Remembering Dad, by Sara Murphy

Bird watching was Dad’s thing, that meant he wanted it to be my thing too, and let’s be honest, what kid wants the same hobby as his Dad? It would be like admitting to liking the same music. I was a secret Abba fan for years, not wanting to admit I quite liked them when the tape blared out of his music centre. Likewise, I never bought a second Adam and the Ants album after I heard him whistling to Ant Music, describing it as ‘catchy.’

The first book he bought me was the Ladybird Book of Garden Birds. It had exotic looking finches on the cover, but all I could recognise with confidence were sparrows and blackbirds, or spuggies and blackies as he called them. The truth was, I didn’t want to learn. I feigned boredom when he tried to teach me how to distinguish between their tweets.

“Listen, listen,” he would claim excitedly. “A little bit of bread but no cheese, that’s a yellow hammer, let’s see if we can see one for you to tick off, can’t mistake him, he wears a yellow cap.”

Or, on hearing the great tit, he would mimic its cry.

“Tea-cher teacher, can you hear his voice? Much clearer than the raspier Coal Tit who has the same call, but sounds like he’s been working down a dusty pit!”

He could distinguish between every caw, cheep, chirp, coo, squawk and warble.

To me trips to the coast were spoiled by having to detour to Bempton Cliffs so he could lie flat near the edge with his binoculars, Knicky-knockeys, to watch gannets and puffins. I would sulk in the car eating our pack up, wanting to be at Scarborough, with sand, lemon tops, and wheel-em-ins, preferring a postcard seaside to Gannet Land.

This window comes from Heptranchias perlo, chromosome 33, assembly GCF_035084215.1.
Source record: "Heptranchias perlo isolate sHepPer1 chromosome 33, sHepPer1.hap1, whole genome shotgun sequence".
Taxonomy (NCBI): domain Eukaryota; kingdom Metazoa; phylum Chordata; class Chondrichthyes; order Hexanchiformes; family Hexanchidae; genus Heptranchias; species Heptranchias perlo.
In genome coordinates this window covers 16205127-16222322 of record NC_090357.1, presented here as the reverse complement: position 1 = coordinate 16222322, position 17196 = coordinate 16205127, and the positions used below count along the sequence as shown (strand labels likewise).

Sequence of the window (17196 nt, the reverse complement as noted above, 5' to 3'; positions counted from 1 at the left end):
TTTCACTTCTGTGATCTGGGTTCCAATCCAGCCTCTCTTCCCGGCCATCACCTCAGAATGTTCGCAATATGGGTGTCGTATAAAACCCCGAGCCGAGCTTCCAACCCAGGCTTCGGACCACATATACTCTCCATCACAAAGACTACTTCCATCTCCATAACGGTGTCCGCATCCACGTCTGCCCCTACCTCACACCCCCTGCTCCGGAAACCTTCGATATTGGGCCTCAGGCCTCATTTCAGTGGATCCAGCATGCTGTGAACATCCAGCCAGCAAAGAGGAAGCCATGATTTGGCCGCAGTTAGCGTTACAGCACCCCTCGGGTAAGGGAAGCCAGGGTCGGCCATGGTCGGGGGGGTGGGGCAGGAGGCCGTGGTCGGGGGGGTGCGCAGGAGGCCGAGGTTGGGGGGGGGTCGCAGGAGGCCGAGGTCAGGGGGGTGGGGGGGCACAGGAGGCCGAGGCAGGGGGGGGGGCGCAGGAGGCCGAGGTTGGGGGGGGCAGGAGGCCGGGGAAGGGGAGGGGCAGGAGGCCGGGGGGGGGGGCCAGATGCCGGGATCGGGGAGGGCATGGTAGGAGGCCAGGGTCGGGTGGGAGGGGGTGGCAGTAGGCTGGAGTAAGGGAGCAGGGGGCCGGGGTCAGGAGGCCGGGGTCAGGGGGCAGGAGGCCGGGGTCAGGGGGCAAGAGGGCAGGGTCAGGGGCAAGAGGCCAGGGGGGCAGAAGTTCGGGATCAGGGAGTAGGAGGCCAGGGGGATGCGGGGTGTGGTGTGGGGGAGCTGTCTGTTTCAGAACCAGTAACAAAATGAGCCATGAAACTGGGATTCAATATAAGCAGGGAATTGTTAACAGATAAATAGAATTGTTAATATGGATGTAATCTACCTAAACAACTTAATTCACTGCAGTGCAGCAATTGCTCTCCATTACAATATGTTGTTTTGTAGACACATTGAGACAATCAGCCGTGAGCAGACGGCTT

Weird then, that years later and Dad long gone, I see a bird and want to know what it is, or I hear a call and would love to tell my child with confidence which bird to look out for. Although, some information must have dripped in. I surprised myself by telling my daughter that the male sparrow looks different from the female, due to his black bib.                                                “How do you know?” she asked.

“Because Grandad said that the boys are messy eaters but the girls have table manners, so only the boys need a bib.”

I realised on that day, that I can take comfort in remembering the stuff he taught me, rather than stressing about his lost knowledge. I’d kept the Ladybird book. My daughter marvelled at how old it was, that I’d read it with my Dad, her granddad whom she never knew. His love of birds skipped a generation. However, next weekend we are off to Bempton with his knicky-knockeys, so I can rekindle his enthusiasm through her eyes.

he author and first published by Friends of Rowntree Park 2015.


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